Really,to be truthful I am in the very darkest part of the darkness concerning this web designing.Everything sounds Greek to me.Can somebody help me out?I am willing to be a good student and pay atention to my tutor.I want to learn how to design the pages, with what package ( I have photoshop in my software collections though I know not how to use it) and every other thing I may require. Please members help me to grow. Thanks to you all.

I'd love to help -- where are you at? What questions do you have?

Second Platform

I can help also. What program are you using?

I'd love to help -- where are you at? What questions do you have?

Second Platform

I am located in the Eastern part of Nigeria.I am on phone,2348056645202; or can you use my yahoo messenger?
Waiting to hear from you.

I can help also. What program are you using?

Okay, I am using windows 2000.But I can upgrade to any better one you may recommend. Waiting to hear from you.
Thanks a million.

You know; I'm honestly impressed with this forum. (dani_web)
Just thought I'd plug that in.


I'm a coder and I follow rules on web standards. I build site in CSS-p which is pretty easy to learn.

What is CSS-p?


Here are some sections of my site that use CSS layout. No tables are use even displaying data in category. Feel free to look around and get some idea on how to dsiplay data in 3 cols and rows using table-less layout.

It takes a lot of practice and understanding CSS to create pages like below. We're not only talking placing the div and images in the right place, but also putting data inside the div container in 3 cols & rows.

All these pages have no tables. We don't have table in our dining room.

Look ma! No table DB driven pages.
I can't post all the links here. Just go to my website by clicking my signature below. Got to article,music,freeware,recipe and link directory. You'll see what I mean.

To php4ver: CSS positioning is a method of building website without using tables. Instead of tables, it use element container DIV to layout site.

Have fun!

Just to bite a bit....

if using tables, I can split up graphics, stretch them from 1px wide to what ever is needed, align things without to much fuss, easily and readily use almost any of the numerous wysiwyg efitors..... it's really quite easy to do......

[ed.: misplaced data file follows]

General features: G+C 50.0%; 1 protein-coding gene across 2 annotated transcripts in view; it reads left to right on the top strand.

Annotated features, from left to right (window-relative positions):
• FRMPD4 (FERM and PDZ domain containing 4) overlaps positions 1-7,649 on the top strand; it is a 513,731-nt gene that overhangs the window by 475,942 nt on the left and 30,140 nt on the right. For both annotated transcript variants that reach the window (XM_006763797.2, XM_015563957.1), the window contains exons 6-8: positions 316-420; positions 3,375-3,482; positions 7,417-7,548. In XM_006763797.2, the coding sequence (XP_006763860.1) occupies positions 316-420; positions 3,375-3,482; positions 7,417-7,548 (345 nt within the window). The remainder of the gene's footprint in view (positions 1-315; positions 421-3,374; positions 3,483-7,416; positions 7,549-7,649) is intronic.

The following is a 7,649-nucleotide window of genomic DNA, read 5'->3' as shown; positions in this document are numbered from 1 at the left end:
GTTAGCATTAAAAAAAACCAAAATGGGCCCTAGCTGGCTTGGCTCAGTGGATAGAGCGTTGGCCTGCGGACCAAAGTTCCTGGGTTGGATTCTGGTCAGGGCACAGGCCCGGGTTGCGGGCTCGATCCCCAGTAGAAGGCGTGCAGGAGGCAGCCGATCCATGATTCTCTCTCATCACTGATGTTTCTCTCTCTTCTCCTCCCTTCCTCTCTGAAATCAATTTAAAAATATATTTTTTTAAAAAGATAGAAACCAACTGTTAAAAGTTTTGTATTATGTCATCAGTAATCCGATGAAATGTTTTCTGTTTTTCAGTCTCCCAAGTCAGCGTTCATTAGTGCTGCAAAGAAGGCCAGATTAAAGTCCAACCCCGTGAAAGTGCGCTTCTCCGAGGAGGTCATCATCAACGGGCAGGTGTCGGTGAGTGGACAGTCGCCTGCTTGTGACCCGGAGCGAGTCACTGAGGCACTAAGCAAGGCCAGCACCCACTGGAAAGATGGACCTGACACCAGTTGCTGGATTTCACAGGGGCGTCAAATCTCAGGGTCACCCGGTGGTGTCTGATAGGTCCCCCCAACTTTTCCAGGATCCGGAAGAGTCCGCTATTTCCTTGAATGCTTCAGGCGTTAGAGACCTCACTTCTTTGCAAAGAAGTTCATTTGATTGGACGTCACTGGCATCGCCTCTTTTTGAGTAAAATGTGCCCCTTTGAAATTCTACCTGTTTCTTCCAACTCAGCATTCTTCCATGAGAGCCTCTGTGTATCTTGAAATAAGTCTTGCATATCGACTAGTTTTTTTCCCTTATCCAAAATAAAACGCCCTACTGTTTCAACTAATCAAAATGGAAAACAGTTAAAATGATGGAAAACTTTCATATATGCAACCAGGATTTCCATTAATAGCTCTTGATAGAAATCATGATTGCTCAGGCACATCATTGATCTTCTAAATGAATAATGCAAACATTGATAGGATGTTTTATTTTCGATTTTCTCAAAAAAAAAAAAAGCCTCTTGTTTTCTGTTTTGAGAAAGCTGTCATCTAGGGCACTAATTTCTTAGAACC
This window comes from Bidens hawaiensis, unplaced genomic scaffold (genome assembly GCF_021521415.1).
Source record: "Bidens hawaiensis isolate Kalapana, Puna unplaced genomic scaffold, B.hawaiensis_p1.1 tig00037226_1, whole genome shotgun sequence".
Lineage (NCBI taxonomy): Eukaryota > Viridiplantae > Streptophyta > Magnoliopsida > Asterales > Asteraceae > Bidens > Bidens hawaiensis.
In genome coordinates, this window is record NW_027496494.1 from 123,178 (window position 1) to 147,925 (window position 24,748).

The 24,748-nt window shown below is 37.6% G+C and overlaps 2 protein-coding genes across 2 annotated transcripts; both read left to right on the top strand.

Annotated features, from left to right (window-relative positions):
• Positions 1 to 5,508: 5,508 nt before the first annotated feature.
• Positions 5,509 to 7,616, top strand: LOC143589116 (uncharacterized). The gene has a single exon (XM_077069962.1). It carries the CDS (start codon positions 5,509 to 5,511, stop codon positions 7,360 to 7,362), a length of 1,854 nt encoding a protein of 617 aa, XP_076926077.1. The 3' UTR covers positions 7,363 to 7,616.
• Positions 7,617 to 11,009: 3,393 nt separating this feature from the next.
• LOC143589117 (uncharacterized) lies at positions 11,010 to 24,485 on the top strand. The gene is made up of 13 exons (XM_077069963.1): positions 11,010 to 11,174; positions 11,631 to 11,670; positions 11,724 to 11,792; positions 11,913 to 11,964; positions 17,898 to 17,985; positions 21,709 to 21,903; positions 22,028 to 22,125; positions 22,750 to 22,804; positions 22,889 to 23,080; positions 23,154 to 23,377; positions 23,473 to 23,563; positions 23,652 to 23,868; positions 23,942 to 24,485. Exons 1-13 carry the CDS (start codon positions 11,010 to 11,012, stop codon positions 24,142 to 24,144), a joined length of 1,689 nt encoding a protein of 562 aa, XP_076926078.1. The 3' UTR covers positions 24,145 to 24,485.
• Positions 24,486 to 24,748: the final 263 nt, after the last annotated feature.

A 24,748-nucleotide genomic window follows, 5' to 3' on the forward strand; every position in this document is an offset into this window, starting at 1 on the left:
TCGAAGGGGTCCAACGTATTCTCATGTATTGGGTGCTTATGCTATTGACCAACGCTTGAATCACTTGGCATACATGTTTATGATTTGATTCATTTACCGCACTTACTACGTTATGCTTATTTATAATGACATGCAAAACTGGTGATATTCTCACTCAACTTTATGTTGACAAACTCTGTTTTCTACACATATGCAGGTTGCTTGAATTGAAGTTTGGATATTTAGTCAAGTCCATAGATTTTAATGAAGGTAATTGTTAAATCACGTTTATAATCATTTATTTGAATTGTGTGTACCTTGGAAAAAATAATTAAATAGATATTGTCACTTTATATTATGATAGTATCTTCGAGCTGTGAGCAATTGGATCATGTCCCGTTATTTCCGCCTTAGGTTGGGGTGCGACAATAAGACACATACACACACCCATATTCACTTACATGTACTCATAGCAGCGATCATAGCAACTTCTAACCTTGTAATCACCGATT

so how am I meant to achieve the same amount of diversity and ease using all this css?
It took me the better part of 4 1/2 hours to knock out what I hope to be a useful layout..... yet I only know its ok in ie6 and ns6 for windows.... I have no idea on other browsers...... I never had these issues with tables!

So, is there a standard technique etc.... a set of commands without using phacks or pass's to ensure the same level of design ease?

If anyone knows, please let me know! I can see why CSS would be great, apart from the fact that it's barely supported in most of the latest browsers, let alone anything else.... I can see I'd use it for font/text colours, sizes, positions etc... and thats it, otherwise it seems to much hardwork for a simple result, which can be done in half the time with a table!

Also, someone made a wonderful site by usoing background graphics! It really did look the business..... yet I thought that sort of practice was fround upon almost as much as using tables.... is it possible to apply and position the graphics piecemeal in CSS only?

if you show us what you've got we'll see if we can tell you how to build it better ;)

well, the problem is that I can play all day using standard html and generate a pretty page or two.... merely by placing graphics in cells or as cell backgrounds... looks nice, saves on load times etc. compared to dumping a whole image.... yet trying the same thing with css is a pain!

I shouldn't need to do any examples.... I thought everyone was either having the issues, or had found a way round it!

Still, I'll knock out some dummy pages to day, post them on my site somewhere, then link up! (the posts will be the tables side of layout/design, not the css!)
Then if anyone can see methods of using css to do the same, please..... tel me! I'll get on my knees and beg - ( if needed, or if you ask nicely :grin: ).

Further question... is it considered acceptable to use tables with css?
infact, is it possible to use css and tables together? Not using css to format tables porperties or contents as per the standard, but to place divs. float images etc?

The puritan view would be that tables are for data, css is for layouts, but using tables with css properties is often a good way to learn more about CSS.

I've been helping Merijn (author of HiJackThis) with a new layout for his site entirely in css, and that's pretty complicated - top tabs, side tabs, etc.

So some links you might like to browse to see what is possible: